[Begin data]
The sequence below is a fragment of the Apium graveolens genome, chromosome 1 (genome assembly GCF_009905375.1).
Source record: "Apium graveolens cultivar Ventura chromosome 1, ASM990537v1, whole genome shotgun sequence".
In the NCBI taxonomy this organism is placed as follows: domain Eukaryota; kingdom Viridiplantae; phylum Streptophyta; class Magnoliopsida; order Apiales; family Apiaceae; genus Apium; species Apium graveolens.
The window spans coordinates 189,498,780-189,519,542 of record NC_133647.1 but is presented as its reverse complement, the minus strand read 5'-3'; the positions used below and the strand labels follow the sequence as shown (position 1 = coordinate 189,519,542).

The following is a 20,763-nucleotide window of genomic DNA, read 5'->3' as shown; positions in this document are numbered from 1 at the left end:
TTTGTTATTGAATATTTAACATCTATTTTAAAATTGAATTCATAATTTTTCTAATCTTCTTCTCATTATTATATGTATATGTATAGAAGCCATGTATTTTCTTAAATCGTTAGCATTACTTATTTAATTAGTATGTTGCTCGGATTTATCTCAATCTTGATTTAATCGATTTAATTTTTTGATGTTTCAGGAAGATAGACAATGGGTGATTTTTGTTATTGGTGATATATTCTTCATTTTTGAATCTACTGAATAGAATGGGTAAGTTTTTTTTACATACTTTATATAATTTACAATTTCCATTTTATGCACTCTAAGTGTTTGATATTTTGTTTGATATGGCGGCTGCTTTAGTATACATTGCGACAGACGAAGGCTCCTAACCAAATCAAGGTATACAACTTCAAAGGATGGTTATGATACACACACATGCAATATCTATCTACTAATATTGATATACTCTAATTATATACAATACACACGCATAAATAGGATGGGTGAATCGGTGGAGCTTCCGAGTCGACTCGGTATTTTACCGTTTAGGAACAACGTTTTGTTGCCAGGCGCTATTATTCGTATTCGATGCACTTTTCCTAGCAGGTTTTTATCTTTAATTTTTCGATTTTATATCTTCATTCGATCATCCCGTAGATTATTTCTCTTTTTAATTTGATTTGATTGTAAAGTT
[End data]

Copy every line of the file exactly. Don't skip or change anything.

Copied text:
The sequence below is a fragment of the Apium graveolens genome, chromosome 1 (genome assembly GCF_009905375.1).
Source record: "Apium graveolens cultivar Ventura chromosome 1, ASM990537v1, whole genome shotgun sequence".
In the NCBI taxonomy this organism is placed as follows: domain Eukaryota; kingdom Viridiplantae; phylum Streptophyta; class Magnoliopsida; order Apiales; family Apiaceae; genus Apium; species Apium graveolens.
The window spans coordinates 189,498,780-189,519,542 of record NC_133647.1 but is presented as its reverse complement, the minus strand read 5'-3'; the positions used below and the strand labels follow the sequence as shown (position 1 = coordinate 189,519,542).

The following is a 20,763-nucleotide window of genomic DNA, read 5'->3' as shown; positions in this document are numbered from 1 at the left end:
TTTGTTATTGAATATTTAACATCTATTTTAAAATTGAATTCATAATTTTTCTAATCTTCTTCTCATTATTATATGTATATGTATAGAAGCCATGTATTTTCTTAAATCGTTAGCATTACTTATTTAATTAGTATGTTGCTCGGATTTATCTCAATCTTGATTTAATCGATTTAATTTTTTGATGTTTCAGGAAGATAGACAATGGGTGATTTTTGTTATTGGTGATATATTCTTCATTTTTGAATCTACTGAATAGAATGGGTAAGTTTTTTTTACATACTTTATATAATTTACAATTTCCATTTTATGCACTCTAAGTGTTTGATATTTTGTTTGATATGGCGGCTGCTTTAGTATACATTGCGACAGACGAAGGCTCCTAACCAAATCAAGGTATACAACTTCAAAGGATGGTTATGATACACACACATGCAATATCTATCTACTAATATTGATATACTCTAATTATATACAATACACACGCATAAATAGGATGGGTGAATCGGTGGAGCTTCCGAGTCGACTCGGTATTTTACCGTTTAGGAACAACGTTTTGTTGCCAGGCGCTATTATTCGTATTCGATGCACTTTTCCTAGCAGGTTTTTATCTTTAATTTTTCGATTTTATATCTTCATTCGATCATCCCGTAGATTATTTCTCTTTTTAATTTGATTTGATTGTAAAGTT